Sara Paasche-Orlow: We also might want to acknowledge that we can’t deal with all patients. Sometimes, leaders fall into the trap of thinking they’re irreplaceable, and they’re not. Part of caring for oneself is to recognize a situation in which we are not the appropriate caregiver.

Michele Prince: Bruce suggested that a relationship with a colleague or mentor could be an
opportunity to revisit issues that surface. Do your programs include guest speakers who have modeled positive coping strategies while sharing their expertise?

Michelle Friedman: In Manhattan, there is a tremendous pool of experts. But our students really want continuity in supervision — a makom and z’man kavuah, a place and time that is fixed.

Mollie Cantor: Last summer, we invited [Jewish Theological Seminary] faculty to talk to our CPE student groups. The professors didn’t talk about their own fields of expertise, but rather shared their relationships with prayer, sharing moments of transcendence that weren’t always easy. The experience gave our students permission to have doubt. When they are in the field and faced with challenging congregational or hospital ministry, they will know it is okay if it doesn’t feel just right to pray. They’ll also know that one can still maintain a relationship with God.

Michelle Friedman: I’ve found that bringing in musmachim, graduates and rabbis, from the field to teach from their personal experiences in the rabbinate is very helpful. The visiting rabbis talk about what they found hardest personally and how they overcame their challenges — what Jewish resources they turned to, what personal resources. The students appreciate hearing about what happened and what was learned through tough pastoral situations.

Bruce Feldstein: At a luncheon celebrating the ten-year anniversary of our Jewish chaplaincy, rabbis from across the religious spectrum in our community gathered and shared their experiences, their best practices in bikur cholim, visiting the sick. It was very well received. In another type of group experience, I gather every six weeks for a “Chaplaincy Chat” with our Jewish spiritual care volunteers who visit patients at the hospital. We reflect on visiting patients, the impact upon us, experiences of holiness, doubts about faith, etc. These two hours in sacred space are rich with learning and mutual support.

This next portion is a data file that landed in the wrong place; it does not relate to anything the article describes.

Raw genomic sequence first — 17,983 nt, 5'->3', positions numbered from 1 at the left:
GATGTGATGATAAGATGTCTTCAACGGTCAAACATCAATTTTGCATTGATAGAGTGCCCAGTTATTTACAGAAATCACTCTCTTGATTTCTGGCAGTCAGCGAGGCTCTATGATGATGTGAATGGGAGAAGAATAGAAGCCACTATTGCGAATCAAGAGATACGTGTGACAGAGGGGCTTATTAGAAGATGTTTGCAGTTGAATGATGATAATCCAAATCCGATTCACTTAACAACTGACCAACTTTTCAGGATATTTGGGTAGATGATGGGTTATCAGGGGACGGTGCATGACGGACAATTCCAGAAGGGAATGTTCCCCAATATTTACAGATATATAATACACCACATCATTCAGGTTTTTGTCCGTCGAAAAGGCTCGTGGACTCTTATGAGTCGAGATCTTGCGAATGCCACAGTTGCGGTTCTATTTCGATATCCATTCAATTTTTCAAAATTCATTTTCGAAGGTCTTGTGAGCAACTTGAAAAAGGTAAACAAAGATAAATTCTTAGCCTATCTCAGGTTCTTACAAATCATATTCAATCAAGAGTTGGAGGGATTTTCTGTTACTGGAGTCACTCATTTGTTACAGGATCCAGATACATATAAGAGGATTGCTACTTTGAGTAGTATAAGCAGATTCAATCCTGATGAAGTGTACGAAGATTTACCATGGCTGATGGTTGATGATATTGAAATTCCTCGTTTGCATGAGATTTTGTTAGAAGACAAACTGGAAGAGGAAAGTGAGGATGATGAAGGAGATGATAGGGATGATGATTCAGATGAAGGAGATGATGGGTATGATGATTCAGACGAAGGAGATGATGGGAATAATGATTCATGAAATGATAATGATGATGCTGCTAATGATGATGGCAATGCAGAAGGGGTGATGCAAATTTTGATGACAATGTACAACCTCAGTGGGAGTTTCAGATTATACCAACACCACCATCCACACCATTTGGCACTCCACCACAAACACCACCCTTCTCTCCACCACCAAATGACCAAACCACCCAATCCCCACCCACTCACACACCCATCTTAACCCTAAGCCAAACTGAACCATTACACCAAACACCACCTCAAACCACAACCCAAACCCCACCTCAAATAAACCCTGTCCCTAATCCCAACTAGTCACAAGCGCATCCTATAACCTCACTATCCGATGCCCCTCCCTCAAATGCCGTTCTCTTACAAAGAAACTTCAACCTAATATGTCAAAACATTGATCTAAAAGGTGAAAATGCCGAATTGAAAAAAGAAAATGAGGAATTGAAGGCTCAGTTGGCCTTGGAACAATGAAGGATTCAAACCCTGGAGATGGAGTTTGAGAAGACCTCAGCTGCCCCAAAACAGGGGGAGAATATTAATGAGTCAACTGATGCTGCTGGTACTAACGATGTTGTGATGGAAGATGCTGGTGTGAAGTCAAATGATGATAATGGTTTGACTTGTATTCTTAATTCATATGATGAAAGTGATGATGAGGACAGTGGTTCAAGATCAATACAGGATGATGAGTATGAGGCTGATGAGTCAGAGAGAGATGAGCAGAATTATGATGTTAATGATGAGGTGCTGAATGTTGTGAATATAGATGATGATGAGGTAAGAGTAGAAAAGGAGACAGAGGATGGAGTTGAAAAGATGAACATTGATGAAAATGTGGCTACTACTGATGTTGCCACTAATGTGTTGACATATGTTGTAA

Sara Paasche-Orlow: We offer an ongoing monthly supervision for any alumni of our program that has been quite effective. It creates a safe space for people in the field to come back to — a place where they can share challenging experiences and understand themselves as continuous learners and reflectors. I also want to put in a plug for CPE placements in long-term care, rehab, and continuing care communities. Hospital placements don’t necessarily give students clinical experience in longer term relationships. This skill development is more applicable to the pastoral care needed in most congregational communities.

We do rounds where the full team comes together to review the social, health, and pastoral aspects of a complicated patient case. It’s been a very useful tool — not only pedagogically. It also allows people to share their emotions and get support, and it provides a measure of closure so they can be ready for the next case.

Michele Prince: We spend a lot of time in pastoral education thinking about illness and responses to illness, and while we need to ensure we are training our leaders to do that well, we also must embrace the concept of health and wellness. How might our communities approach wellness to create vibrancy and health in our schools, among congregation staff, and in chaplaincy and hospitals?

Michelle Friedman: Rabbis can make powerful interventions. An example is the place of alcohol in Jewish life. We hear about problematic kiddush clubs in synagogues as well as the use of alcohol to lure young people to programs. Rabbis can be change agents in bringing the complex issues of alcohol to the fore by speaking, teaching, and also attending to pragmatic details, such as making sure that grape juice is available for people in recovery at events where kiddush is made.

Mollie Cantor: In New York, the culture is to be busy — rushing and always on the move toward accomplishment. Is this the healthiest model? The Jewish spirituality movement and meditation groups are bringing healthier habits into our lives.

Bruce Feldstein: Busyness is so pervasive. I am struck by the Chinese word for “busy” which is comprised of two characters: “heart” and “killing” — “heart killing.” Doesn’t that hit you in the kishkes?